What was definitely worth it: a private tour across the salt flats of Uyuni. I am not a fan of tours, and this was my first tour in years. But because this was a private tour, I could ask to stop where and when I wanted to for photos. In comparison, most of the other tours were four to eight people in a car and it was like a clown car exploding at each pre-arranged stop. Not my type of traveling.
What wasn’t worth it: The only experience I might have cut out was a wine tasting event in Santiago that – while educational in the extreme – wasn’t very fun.
Best hotel: Hotel Manavai on Easter Island. This hotel is a little slice of tiki paradise, complete with luscious gardens and a pool.
Worst hotel: Hostal y Cabanas Mangai Rapa Nui the hotel I originally stayed in on Easter Island. I nicknamed this hotel the ‘roach motel’ for the three roaches a day I found in my room every evening. I finally left after two horrific nights and moved to the Manavai.
In general, the food was pretty bad on this trip. I like my food extra salty, and food throughout this part of South America lacks any salt or spice. On my next trip I’ll be bringing with me plenty of seasoned salt and hot sauce.
Best food: I ate at a restaurant called Peumayen Ancestral Food in Santiago, and it was the best meal of my entire trip. The restaurant serves a chef’s tasting menu of food from Chile. Each dish was delicious and the evening was an entertaining education in the history of Chilean food.
Worst food: Eating at Gustu in La Paz was the most revolting dining experience of my entire 44 years. I wanted to like this place because it is praised to the heavens by ‘foodies.’ But when a cheese-dusted bug larvae is the tastiest thing on the menu, you know you’re in trouble.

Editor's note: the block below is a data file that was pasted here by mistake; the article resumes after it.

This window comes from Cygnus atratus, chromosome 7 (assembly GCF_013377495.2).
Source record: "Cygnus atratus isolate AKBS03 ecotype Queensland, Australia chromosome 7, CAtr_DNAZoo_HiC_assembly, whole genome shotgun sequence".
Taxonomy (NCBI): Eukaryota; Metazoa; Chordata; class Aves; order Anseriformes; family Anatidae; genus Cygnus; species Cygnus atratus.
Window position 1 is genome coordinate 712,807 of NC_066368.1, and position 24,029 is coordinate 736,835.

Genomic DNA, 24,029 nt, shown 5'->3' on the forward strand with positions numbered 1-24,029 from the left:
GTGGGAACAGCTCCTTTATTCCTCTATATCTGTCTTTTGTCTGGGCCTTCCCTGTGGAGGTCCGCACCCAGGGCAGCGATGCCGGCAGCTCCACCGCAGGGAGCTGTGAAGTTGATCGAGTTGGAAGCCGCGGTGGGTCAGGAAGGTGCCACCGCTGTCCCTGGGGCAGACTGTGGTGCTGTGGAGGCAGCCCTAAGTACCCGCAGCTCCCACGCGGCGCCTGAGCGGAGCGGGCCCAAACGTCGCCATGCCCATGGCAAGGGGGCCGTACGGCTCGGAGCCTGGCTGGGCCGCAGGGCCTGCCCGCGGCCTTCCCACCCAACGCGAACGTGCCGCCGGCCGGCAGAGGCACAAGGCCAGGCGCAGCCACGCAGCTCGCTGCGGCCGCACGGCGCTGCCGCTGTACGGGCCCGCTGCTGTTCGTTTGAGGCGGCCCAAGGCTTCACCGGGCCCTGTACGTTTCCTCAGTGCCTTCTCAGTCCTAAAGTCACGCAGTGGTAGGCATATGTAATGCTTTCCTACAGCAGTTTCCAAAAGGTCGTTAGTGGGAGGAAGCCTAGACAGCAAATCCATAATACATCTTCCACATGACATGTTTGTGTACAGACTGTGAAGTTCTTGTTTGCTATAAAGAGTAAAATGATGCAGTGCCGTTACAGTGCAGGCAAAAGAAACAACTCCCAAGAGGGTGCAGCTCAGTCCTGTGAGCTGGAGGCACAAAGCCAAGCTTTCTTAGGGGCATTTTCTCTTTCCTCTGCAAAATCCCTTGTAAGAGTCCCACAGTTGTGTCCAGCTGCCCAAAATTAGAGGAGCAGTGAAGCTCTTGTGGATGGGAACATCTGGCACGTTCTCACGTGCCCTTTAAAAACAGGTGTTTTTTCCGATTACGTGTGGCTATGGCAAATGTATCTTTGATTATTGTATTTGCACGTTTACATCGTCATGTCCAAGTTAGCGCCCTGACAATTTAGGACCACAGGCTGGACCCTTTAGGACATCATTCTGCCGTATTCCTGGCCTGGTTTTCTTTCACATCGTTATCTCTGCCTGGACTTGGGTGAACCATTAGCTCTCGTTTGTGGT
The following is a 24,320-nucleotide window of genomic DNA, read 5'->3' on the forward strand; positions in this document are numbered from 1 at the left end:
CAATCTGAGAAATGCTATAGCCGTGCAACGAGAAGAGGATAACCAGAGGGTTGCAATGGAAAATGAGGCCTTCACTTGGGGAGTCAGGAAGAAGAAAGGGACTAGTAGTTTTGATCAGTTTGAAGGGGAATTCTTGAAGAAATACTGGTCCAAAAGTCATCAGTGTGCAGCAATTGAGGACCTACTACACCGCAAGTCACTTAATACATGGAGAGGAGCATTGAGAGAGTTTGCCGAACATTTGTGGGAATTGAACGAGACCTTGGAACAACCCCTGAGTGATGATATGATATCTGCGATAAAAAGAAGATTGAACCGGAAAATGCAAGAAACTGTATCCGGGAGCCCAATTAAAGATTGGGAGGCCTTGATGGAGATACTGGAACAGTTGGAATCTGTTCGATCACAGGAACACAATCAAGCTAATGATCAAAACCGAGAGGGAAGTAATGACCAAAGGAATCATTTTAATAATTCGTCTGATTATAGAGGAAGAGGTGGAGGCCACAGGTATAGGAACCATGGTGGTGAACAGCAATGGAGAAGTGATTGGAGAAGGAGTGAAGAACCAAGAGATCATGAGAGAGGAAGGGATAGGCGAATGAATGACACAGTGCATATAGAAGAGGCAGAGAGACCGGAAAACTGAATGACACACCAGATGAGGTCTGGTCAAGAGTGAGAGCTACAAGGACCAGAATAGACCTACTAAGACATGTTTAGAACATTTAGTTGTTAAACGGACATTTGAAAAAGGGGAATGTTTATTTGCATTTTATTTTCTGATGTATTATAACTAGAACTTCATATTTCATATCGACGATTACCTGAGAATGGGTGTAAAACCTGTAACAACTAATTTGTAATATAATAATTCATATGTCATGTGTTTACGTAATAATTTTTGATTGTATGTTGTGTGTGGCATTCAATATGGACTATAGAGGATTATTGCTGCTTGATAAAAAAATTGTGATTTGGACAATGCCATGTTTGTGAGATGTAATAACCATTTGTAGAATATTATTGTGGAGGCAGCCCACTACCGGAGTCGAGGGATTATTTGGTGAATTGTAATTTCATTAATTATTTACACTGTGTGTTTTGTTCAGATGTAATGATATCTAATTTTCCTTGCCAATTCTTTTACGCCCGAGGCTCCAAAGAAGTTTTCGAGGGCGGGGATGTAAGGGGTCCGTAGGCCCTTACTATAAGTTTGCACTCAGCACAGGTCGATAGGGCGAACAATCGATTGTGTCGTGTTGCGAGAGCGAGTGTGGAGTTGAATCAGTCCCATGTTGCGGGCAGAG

Safety, Transportation, and Costs
Safety in general: I always scare myself before trips by reading about the crime statistics of a given city. In particular, I was worried about Buenos Aires. The reality couldn’t have been farther from the truth. Every place I visited, including Buenos Aires, felt safe. I didn’t feel the least bit anxious as a woman walking the streets alone.
Transportation in general: It was easy getting around this part of the world. With the exception of some challenging roads both on Easter Island and in the Atacama Desert, driving wasn’t a problem. The subway is easy to navigate in both Santiago and Buenos Aires. And if you need a cab, I recommend the apps Cabify and Grab as these apps are used far more often than Uber or Lyft. The one public transportation challenge I had was in Lima. The traffic situation here (and in La Paz) is horrible.
Costs: I was completely spoiled by prices in Thailand, and in comparison, South America is very expensive. In particular, island communities like Easter Island and remote destinations like the salt flats of Uyuni, charge a premium just because they know they have a captive audience. I don’t regret the money spent, but if you are planning a similar trip then know that the days of South America being a low-cost destination are gone. Inflation and taxes has caused prices of just about everything to be equivalent with US prices.
Final Conclusions About South America
I had a great time on my trip, and would definitely recommend this part of the world to anyone looking to venture beyond the North American continent. That said, the world is becoming the same all the way around. In particular, I felt that Santiago and Buenos Aires were just like New York, and as a result, visiting these cities was less exciting of an experience. Perhaps my current travel cravings for more exotic locations could be better quenched with destinations such as the Amazon, Patagonia and the Galapagos Islands.
I’ll share all the details of my trip in future blog posts, starting with a trip report from my visit to Easter Island. In the meantime, I would love to get some feedback from any of you who have visited South America. What was your trip like? Do you share my sentiments? If you are planning a similar trip and would like a copy of my exact itinerary, drop me a line and I will be happy to send it to you. Oh, and don’t forget to check out my Instagram page (@KellyWilliamsPhotographer) where I am posting photos on a daily basis. Happy travels, y’all!
If you would like to view more photos from my travel photography portfolio, then please visit my website — www.Kelly-Williams.com